Contribution to the Motor Emergency Debate – 25th April 2012

April 27th, 2012 - Pat Breen

Deputy Pat Breen: Like my colleagues, I welcome the opportunity to contribute on this motion. Deputy Dooley and I live in County Clare and we know the cost of filling a car with fuel to travel to Dublin or around our constituency. Undoubtedly, the price of diesel and petrol has rocketed recently, but Fianna Fáil’s sudden concern for the hard-pressed motorist rings hollow, given the previous Government’s rejection of any move to intervene to reduce fuel prices. The former Taoiseach, Mr. Brian Cowen, stated that any intervention would incentivise fuel producers to constrain production levels further, thus leading the Government to subsidise fuel at existing market prices in the long term. Tonight’s business is disingenuous of Fianna Fáil. Perhaps it is a new look Fianna Fáil that wants to forget its past, but it cannot forget what it did in government.

Last night, the Minister of State, Deputy Perry, told the House that this proposal would cost the Exchequer €178 million in a full year and €119 million this year when VAT was taken into account. Deputy Dooley is genuine on this issue, but how would Fianna Fáil make up this shortfall? The lost revenue must be taken into consideration. We would all love to be in a position to reduce the cost of petrol and diesel by 4 cent, but the Government has a responsibility and cannot support short-term populist measures. We are living in unprecedented economic circumstances and we must be fiscally responsible. A cost realisation analysis of every tax-reducing proposal must be undertaken. The Exchequer cannot afford to lose revenue.

In my capacity as Chairman of the Committee on Foreign Affairs and Trade, I occasionally travel to some European countries. While in their capital cities, I observe the prices of fuel. Ireland is no cheaper or dearer than any other country. Indeed, some European countries are more expensive. This is a global problem. According to the AA, price increases since the beginning of the year mean that filling a 50-litre tank across the Border costs £72, more than the estimated £70 that two-children families there spend on groceries every week. According to the AA, the average family in the South spends more than €250 per month on fuelling a car. Petrol prices are soaring across the world. Recently, US President Obama stated that the problem could not be resolved by drilling his country’s way out of it and that the only realistic long-term solution was to reduce dependence on imported fossil fuels.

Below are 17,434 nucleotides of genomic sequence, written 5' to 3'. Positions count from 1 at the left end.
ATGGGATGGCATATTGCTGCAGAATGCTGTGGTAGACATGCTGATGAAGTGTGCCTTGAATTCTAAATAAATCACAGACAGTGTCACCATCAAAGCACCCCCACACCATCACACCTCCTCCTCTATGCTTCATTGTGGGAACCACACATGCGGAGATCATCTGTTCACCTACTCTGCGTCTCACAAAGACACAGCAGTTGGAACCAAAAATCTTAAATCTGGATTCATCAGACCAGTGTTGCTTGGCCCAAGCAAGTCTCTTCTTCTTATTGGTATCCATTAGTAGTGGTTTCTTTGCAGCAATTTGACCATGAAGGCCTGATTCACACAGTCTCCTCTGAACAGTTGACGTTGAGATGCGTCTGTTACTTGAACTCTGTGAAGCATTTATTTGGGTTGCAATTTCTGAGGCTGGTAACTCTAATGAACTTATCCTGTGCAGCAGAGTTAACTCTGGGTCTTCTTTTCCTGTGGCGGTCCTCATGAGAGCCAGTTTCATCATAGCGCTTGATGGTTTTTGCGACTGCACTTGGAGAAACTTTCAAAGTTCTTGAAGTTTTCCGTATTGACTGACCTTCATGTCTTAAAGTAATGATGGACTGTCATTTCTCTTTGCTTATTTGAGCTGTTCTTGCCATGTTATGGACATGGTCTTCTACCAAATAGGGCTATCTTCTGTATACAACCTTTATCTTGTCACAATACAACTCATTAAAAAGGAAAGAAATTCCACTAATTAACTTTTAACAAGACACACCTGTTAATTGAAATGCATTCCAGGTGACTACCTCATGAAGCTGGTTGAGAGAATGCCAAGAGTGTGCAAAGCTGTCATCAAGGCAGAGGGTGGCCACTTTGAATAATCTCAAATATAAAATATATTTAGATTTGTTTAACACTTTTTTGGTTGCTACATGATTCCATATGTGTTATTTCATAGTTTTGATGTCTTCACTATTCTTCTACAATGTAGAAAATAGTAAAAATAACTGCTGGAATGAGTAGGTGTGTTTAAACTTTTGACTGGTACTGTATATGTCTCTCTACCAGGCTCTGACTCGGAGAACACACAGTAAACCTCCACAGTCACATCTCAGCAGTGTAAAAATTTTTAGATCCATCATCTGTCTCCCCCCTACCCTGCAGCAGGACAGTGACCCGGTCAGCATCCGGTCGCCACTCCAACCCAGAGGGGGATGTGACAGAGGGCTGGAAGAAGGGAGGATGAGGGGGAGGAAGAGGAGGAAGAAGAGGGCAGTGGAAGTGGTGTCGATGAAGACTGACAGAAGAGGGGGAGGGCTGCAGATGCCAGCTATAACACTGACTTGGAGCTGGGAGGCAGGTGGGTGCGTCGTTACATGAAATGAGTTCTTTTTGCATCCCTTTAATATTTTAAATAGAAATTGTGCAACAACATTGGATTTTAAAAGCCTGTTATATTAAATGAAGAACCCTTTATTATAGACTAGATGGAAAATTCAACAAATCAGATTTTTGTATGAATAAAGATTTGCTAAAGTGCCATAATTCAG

The cost of fuel has been driven upwards by a number of factors. Many experts believe that out-of-control energy speculation has doubled the price of crude oil. The market fundamentals of supply and demand have also come into play. In recent years, expanding economies have created a significant demand for oil. Supply has become scarce due to a number of conflicts around the world that have interfered with the price of oil. All of these issues must be taken into account.

The Government is aware of the impact of rising fuel prices on families and businesses. I have regular contact with the Irish Road Haulage Association, IRHA, the president of which, Mr. Eoin Gavin, comes from my county. The Minister for Finance has responded to the IRHA’s concerns by establishing a working group, comprising departmental officials and IRHA officials, to develop a working solution.
One of the main issues we face is oil’s uncertain future. It is estimated that 12% of diesel used in Ireland is illegal. Given our problems with the theft, smuggling and dilution of oil, we must consider other means of reducing the cost of fossil fuels.

The Opposition’s proposal smacks of nothing more than political opportunism. The Government has a job to do and it would be far more constructive of the Opposition to engage in providing more realistic solutions to these problems instead of shadow boxing.